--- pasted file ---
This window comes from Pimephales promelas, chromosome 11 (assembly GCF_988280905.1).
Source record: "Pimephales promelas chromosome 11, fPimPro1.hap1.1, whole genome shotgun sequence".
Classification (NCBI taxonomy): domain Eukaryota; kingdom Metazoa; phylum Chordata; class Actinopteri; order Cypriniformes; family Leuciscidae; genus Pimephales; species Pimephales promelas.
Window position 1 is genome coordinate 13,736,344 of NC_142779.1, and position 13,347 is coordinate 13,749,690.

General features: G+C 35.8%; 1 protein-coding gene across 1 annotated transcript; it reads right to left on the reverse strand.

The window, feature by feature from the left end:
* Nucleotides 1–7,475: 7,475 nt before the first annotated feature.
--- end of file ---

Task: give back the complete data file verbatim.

This window comes from Pimephales promelas, chromosome 11 (assembly GCF_988280905.1).
Source record: "Pimephales promelas chromosome 11, fPimPro1.hap1.1, whole genome shotgun sequence".
Classification (NCBI taxonomy): domain Eukaryota; kingdom Metazoa; phylum Chordata; class Actinopteri; order Cypriniformes; family Leuciscidae; genus Pimephales; species Pimephales promelas.
Window position 1 is genome coordinate 13,736,344 of NC_142779.1, and position 13,347 is coordinate 13,749,690.

General features: G+C 35.8%; 1 protein-coding gene across 1 annotated transcript; it reads right to left on the reverse strand.

The window, feature by feature from the left end:
* Nucleotides 1–7,475: 7,475 nt before the first annotated feature.